Rick Poppitz
Special to The Gardner News
Gardner Planning Commission met on Sept. 26 to consider the site plan for a new Scooter’s Coffee drive through and site plan for expansion of an existing church. The commission also considered initiating staff research into review and reassessment of city code pertaining to sign codes.

Scooter’s Coffee
The commission considered the site plan and request for administrative adjustments for a new Scooter’s Coffee drive through kiosk in the location where the vacated Waffle House is now.
Michelle Kriks, planner, presented the staff review and recommendation.
The lot is part of the Gardner Truck Plaza plat and is currently owned by Waffle House Corporation. They are currently under contract to sell the property to an investment group, MB-CFC Gardner, LLC, which is planning to lease the property to Scooter’s Coffee.
An example of the adjustments requested (exception to code) is code that requires a storefront to be 50 to 80 percent windows – “transparency,” so the public can see the public area inside.
This building is only 466 square feet, and that would make it almost all windows and interfere with the intended operation.
It is intended as drive a through only, and there is no interior customer area.
Due to the small size of this building and drive through only operation, staff agreed these standards were not practical in this case and recommended approval.
A representative for the new business was present and available for questions.
Tim Brady, commission member, said he thought there would be walk up traffic from the hotel and other surrounding areas and asked if they anticipated that.
The representative said that while they wouldn’t turn walk up customers away but they expect very few and didn’t get much at other locations, even ones that do have a walk in order counter.
“Any concern about pedestrians though?” asked Brady.
The representative replied, “That’s why we don’t have sliding windows or walk up windows, because we do take that into consideration, making sure all the pedestrians and our customers are safe.”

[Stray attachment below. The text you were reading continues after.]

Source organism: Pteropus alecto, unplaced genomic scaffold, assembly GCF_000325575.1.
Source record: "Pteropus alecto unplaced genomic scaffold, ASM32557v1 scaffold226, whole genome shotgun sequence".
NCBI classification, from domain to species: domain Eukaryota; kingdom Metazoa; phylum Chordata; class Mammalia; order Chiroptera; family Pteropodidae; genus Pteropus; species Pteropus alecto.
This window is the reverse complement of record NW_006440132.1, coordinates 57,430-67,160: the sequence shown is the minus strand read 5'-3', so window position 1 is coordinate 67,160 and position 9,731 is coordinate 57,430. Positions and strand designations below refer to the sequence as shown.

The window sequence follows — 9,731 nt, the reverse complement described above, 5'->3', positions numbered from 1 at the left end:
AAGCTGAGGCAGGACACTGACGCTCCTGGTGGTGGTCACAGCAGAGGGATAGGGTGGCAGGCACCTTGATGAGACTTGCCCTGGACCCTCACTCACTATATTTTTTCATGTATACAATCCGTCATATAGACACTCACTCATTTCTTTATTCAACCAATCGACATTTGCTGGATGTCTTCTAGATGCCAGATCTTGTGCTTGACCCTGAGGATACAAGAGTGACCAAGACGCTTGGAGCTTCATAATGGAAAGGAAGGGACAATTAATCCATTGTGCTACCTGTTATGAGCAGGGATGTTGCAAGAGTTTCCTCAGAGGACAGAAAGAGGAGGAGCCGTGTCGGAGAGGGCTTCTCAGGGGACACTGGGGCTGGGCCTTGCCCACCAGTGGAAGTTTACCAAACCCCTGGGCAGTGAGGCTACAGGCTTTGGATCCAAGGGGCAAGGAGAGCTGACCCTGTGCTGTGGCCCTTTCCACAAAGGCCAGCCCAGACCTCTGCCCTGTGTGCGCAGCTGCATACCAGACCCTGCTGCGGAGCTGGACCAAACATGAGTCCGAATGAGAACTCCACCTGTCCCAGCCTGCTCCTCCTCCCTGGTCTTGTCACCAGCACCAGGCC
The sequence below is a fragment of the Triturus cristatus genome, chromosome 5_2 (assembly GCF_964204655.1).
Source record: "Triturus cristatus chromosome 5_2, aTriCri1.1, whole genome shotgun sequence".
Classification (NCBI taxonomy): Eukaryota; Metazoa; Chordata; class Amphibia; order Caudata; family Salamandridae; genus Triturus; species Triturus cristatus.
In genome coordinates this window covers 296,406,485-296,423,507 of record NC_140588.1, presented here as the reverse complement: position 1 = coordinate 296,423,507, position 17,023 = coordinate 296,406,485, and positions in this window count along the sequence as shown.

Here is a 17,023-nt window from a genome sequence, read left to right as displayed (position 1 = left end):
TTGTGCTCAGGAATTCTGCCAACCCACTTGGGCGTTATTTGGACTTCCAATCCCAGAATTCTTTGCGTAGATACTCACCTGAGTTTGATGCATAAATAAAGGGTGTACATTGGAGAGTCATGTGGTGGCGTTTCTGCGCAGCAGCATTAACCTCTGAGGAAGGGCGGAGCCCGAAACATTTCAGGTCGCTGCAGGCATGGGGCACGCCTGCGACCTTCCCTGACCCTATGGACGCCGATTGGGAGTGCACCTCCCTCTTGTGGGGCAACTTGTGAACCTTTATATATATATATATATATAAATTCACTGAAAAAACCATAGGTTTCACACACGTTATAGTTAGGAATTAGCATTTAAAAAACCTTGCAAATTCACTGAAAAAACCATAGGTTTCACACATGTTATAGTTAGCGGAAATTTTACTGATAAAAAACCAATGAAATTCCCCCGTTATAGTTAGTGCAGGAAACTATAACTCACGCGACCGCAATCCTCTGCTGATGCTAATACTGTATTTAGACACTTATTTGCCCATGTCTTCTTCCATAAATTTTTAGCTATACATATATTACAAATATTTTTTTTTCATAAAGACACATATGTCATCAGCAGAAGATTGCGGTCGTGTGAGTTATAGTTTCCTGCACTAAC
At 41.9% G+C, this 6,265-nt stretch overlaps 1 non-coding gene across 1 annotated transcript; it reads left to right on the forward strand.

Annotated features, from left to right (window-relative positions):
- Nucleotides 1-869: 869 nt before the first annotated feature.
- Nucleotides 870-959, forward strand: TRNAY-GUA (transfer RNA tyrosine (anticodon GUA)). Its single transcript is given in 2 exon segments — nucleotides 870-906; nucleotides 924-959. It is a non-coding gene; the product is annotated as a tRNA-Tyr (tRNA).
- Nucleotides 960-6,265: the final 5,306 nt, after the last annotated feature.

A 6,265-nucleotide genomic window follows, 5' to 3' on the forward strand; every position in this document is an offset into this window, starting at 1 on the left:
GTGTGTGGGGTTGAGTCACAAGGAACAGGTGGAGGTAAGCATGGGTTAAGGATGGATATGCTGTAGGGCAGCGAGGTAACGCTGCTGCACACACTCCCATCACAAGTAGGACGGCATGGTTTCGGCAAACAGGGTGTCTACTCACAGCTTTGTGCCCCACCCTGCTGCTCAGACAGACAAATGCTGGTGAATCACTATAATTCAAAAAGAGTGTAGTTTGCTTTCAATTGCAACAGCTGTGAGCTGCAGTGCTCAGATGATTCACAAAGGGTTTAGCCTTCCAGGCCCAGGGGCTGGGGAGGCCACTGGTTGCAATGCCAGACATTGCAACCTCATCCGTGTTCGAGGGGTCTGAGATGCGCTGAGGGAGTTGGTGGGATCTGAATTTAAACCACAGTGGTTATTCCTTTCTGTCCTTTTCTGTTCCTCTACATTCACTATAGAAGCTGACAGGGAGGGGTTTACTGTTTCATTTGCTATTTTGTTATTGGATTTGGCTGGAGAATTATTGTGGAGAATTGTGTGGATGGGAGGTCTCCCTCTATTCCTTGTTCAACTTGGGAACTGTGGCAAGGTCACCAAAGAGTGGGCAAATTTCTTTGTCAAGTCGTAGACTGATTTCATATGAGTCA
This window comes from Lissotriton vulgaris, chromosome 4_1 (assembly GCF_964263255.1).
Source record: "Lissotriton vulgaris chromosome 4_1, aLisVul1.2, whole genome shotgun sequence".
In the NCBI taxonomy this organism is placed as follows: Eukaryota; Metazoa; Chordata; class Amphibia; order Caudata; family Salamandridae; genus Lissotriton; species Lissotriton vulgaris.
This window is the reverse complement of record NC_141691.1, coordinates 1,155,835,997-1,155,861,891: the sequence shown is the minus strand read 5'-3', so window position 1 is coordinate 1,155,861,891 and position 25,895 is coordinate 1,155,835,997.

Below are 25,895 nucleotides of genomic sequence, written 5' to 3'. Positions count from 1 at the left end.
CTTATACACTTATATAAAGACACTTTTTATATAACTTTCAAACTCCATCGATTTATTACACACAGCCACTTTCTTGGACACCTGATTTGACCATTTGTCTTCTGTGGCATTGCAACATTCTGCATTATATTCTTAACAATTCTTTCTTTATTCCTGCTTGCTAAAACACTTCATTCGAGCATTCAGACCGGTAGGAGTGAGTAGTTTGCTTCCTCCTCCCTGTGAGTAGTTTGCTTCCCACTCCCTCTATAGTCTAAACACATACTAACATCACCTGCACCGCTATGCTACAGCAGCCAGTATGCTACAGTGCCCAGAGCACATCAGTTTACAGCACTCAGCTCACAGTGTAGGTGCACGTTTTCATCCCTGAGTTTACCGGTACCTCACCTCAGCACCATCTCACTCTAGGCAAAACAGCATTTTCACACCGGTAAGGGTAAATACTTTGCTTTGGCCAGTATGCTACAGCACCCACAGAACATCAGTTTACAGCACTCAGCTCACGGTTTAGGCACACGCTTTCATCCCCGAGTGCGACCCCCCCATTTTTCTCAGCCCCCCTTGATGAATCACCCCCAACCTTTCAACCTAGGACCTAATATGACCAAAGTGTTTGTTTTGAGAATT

Heath Freeman, commission member, made a motion to approve, seconded by Tory Roberts, commission member, and approved by vote with none opposed.

Church Expansion
Several members of Reaching Out for Souls Ministry at 143 S. Sycamore Street were present to hear the commission consider their request for approval of a site plan and request for administrative adjustments for the expansion of the existing church facility at 143 S. Sycamore.
The area is zoned R-5 residential. The existing structure was built in 1957 and used as a single family home until 2004, when it became a church facility.
The plan includes combining two lots into one to accommodate expansion of the building, increasing the paved parking area and additional sidewalk access to the ADA compliant ramp on the west side of the building.
Commission voted all in favor to approve – with the conditions that plat be filed and recorded with the county, and that the new shrubs shall be a minimum of 18 inches.

Sign Code Changes?
The commission considered staff request to initiate research and review of Gardner Land Development Code pertaining to building design and performance standards for industrial buildings and wall signs in residential districts.
The action commission would take at this meeting (Sept. 26) is not a promise to adopt a code amendment, but simply direction to staff to begin research and review of the current code and return with a summary and recommendation at a future commission meeting.
The impetus that put this item on the agenda was the ‘Royals sign’ controversy that erupted earlier in the year, when a citizen received a cease and desist letter from the city notifying him that the homemade Royals sign on the side of his deck was in violation of city code and needed to come down. The homeowners protested.
The story became a hot topic on social media and got picked up by some Kansas City metro media outlets.
A television news station had a camera at the city council meeting on Aug. 7 to shoot the homeowners telling their story to council and asking them to find a way to let them keep their sign.
The council voted (on Aug. 7) to pause enforcement on the cease and desist letter and sent direction to the Planning Commission to review the sign codes and recommend if change is needed.
At this meeting (Sept. 26), the Planning Commission voted all in favor to initiate staff research and review of the topic.